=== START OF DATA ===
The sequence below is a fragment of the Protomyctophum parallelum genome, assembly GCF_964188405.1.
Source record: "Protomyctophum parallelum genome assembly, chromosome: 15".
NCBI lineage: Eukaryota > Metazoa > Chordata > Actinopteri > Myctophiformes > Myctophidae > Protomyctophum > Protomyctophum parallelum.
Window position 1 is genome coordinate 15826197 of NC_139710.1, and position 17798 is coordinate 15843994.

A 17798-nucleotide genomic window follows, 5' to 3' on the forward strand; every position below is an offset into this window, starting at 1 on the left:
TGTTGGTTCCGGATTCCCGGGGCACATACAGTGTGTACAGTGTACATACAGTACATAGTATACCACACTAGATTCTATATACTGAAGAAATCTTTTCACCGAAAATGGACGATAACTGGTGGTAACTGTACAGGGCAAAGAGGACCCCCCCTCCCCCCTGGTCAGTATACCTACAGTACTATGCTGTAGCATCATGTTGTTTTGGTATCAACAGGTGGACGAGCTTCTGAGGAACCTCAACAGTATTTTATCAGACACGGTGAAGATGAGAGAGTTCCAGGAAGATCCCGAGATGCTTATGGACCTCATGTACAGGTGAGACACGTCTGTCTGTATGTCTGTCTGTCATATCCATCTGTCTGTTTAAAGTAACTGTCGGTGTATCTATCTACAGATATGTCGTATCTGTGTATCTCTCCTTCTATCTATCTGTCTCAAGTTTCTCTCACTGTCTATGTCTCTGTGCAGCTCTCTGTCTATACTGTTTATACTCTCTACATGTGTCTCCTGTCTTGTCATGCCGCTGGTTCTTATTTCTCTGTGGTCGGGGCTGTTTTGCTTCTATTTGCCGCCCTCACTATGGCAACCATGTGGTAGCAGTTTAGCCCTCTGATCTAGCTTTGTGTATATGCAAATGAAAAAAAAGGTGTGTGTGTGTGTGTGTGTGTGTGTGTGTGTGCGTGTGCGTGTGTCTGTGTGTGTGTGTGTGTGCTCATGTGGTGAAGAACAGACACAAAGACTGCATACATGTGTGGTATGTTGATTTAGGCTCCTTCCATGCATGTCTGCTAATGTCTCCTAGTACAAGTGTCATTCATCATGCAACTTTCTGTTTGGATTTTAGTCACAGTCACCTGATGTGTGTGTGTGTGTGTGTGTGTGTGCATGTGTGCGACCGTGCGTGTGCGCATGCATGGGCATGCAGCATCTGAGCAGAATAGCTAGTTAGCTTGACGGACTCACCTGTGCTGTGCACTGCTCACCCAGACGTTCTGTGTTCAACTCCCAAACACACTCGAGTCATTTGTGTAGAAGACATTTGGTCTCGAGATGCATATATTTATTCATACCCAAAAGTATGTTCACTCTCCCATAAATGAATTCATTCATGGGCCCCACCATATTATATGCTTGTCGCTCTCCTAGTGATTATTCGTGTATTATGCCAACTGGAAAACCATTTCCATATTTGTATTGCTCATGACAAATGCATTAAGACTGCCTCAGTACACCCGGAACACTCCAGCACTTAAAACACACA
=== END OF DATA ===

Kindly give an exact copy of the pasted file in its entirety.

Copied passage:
The sequence below is a fragment of the Protomyctophum parallelum genome, assembly GCF_964188405.1.
Source record: "Protomyctophum parallelum genome assembly, chromosome: 15".
NCBI lineage: Eukaryota > Metazoa > Chordata > Actinopteri > Myctophiformes > Myctophidae > Protomyctophum > Protomyctophum parallelum.
Window position 1 is genome coordinate 15826197 of NC_139710.1, and position 17798 is coordinate 15843994.

A 17798-nucleotide genomic window follows, 5' to 3' on the forward strand; every position below is an offset into this window, starting at 1 on the left:
TGTTGGTTCCGGATTCCCGGGGCACATACAGTGTGTACAGTGTACATACAGTACATAGTATACCACACTAGATTCTATATACTGAAGAAATCTTTTCACCGAAAATGGACGATAACTGGTGGTAACTGTACAGGGCAAAGAGGACCCCCCCTCCCCCCTGGTCAGTATACCTACAGTACTATGCTGTAGCATCATGTTGTTTTGGTATCAACAGGTGGACGAGCTTCTGAGGAACCTCAACAGTATTTTATCAGACACGGTGAAGATGAGAGAGTTCCAGGAAGATCCCGAGATGCTTATGGACCTCATGTACAGGTGAGACACGTCTGTCTGTATGTCTGTCTGTCATATCCATCTGTCTGTTTAAAGTAACTGTCGGTGTATCTATCTACAGATATGTCGTATCTGTGTATCTCTCCTTCTATCTATCTGTCTCAAGTTTCTCTCACTGTCTATGTCTCTGTGCAGCTCTCTGTCTATACTGTTTATACTCTCTACATGTGTCTCCTGTCTTGTCATGCCGCTGGTTCTTATTTCTCTGTGGTCGGGGCTGTTTTGCTTCTATTTGCCGCCCTCACTATGGCAACCATGTGGTAGCAGTTTAGCCCTCTGATCTAGCTTTGTGTATATGCAAATGAAAAAAAAGGTGTGTGTGTGTGTGTGTGTGTGTGTGTGTGTGCGTGTGCGTGTGTCTGTGTGTGTGTGTGTGTGCTCATGTGGTGAAGAACAGACACAAAGACTGCATACATGTGTGGTATGTTGATTTAGGCTCCTTCCATGCATGTCTGCTAATGTCTCCTAGTACAAGTGTCATTCATCATGCAACTTTCTGTTTGGATTTTAGTCACAGTCACCTGATGTGTGTGTGTGTGTGTGTGTGTGTGCATGTGTGCGACCGTGCGTGTGCGCATGCATGGGCATGCAGCATCTGAGCAGAATAGCTAGTTAGCTTGACGGACTCACCTGTGCTGTGCACTGCTCACCCAGACGTTCTGTGTTCAACTCCCAAACACACTCGAGTCATTTGTGTAGAAGACATTTGGTCTCGAGATGCATATATTTATTCATACCCAAAAGTATGTTCACTCTCCCATAAATGAATTCATTCATGGGCCCCACCATATTATATGCTTGTCGCTCTCCTAGTGATTATTCGTGTATTATGCCAACTGGAAAACCATTTCCATATTTGTATTGCTCATGACAAATGCATTAAGACTGCCTCAGTACACCCGGAACACTCCAGCACTTAAAACACACA